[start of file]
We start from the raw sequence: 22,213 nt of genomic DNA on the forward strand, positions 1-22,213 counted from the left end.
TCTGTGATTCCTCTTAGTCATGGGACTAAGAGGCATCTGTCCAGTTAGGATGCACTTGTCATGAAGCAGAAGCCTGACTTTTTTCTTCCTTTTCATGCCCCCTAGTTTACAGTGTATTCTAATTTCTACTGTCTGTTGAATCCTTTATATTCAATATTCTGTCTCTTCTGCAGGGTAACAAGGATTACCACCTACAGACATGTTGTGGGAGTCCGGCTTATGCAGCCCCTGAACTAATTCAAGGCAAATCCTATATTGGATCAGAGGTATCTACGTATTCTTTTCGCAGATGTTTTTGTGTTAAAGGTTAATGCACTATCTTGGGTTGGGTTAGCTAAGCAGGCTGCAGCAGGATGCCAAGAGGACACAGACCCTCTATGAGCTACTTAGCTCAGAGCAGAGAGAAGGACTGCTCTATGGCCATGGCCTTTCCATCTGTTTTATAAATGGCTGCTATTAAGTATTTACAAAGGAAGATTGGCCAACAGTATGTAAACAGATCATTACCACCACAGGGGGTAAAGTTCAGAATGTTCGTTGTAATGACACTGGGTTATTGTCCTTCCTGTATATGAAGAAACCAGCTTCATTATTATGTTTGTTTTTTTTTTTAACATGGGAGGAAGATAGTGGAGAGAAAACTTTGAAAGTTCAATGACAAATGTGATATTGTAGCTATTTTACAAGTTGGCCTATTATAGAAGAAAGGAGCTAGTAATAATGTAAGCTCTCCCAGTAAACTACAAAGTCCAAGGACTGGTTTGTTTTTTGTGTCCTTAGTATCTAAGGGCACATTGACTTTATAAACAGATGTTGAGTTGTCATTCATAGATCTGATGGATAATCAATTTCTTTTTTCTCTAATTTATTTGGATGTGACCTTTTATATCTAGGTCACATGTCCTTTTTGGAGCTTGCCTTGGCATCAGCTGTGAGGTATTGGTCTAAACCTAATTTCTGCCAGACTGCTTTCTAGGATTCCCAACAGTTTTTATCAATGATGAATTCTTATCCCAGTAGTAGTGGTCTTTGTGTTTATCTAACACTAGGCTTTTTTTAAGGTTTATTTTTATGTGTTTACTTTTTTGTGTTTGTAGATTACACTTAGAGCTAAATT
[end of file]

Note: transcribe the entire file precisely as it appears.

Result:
We start from the raw sequence: 22,213 nt of genomic DNA on the forward strand, positions 1-22,213 counted from the left end.
TCTGTGATTCCTCTTAGTCATGGGACTAAGAGGCATCTGTCCAGTTAGGATGCACTTGTCATGAAGCAGAAGCCTGACTTTTTTCTTCCTTTTCATGCCCCCTAGTTTACAGTGTATTCTAATTTCTACTGTCTGTTGAATCCTTTATATTCAATATTCTGTCTCTTCTGCAGGGTAACAAGGATTACCACCTACAGACATGTTGTGGGAGTCCGGCTTATGCAGCCCCTGAACTAATTCAAGGCAAATCCTATATTGGATCAGAGGTATCTACGTATTCTTTTCGCAGATGTTTTTGTGTTAAAGGTTAATGCACTATCTTGGGTTGGGTTAGCTAAGCAGGCTGCAGCAGGATGCCAAGAGGACACAGACCCTCTATGAGCTACTTAGCTCAGAGCAGAGAGAAGGACTGCTCTATGGCCATGGCCTTTCCATCTGTTTTATAAATGGCTGCTATTAAGTATTTACAAAGGAAGATTGGCCAACAGTATGTAAACAGATCATTACCACCACAGGGGGTAAAGTTCAGAATGTTCGTTGTAATGACACTGGGTTATTGTCCTTCCTGTATATGAAGAAACCAGCTTCATTATTATGTTTGTTTTTTTTTTTAACATGGGAGGAAGATAGTGGAGAGAAAACTTTGAAAGTTCAATGACAAATGTGATATTGTAGCTATTTTACAAGTTGGCCTATTATAGAAGAAAGGAGCTAGTAATAATGTAAGCTCTCCCAGTAAACTACAAAGTCCAAGGACTGGTTTGTTTTTTGTGTCCTTAGTATCTAAGGGCACATTGACTTTATAAACAGATGTTGAGTTGTCATTCATAGATCTGATGGATAATCAATTTCTTTTTTCTCTAATTTATTTGGATGTGACCTTTTATATCTAGGTCACATGTCCTTTTTGGAGCTTGCCTTGGCATCAGCTGTGAGGTATTGGTCTAAACCTAATTTCTGCCAGACTGCTTTCTAGGATTCCCAACAGTTTTTATCAATGATGAATTCTTATCCCAGTAGTAGTGGTCTTTGTGTTTATCTAACACTAGGCTTTTTTTAAGGTTTATTTTTATGTGTTTACTTTTTTGTGTTTGTAGATTACACTTAGAGCTAAATT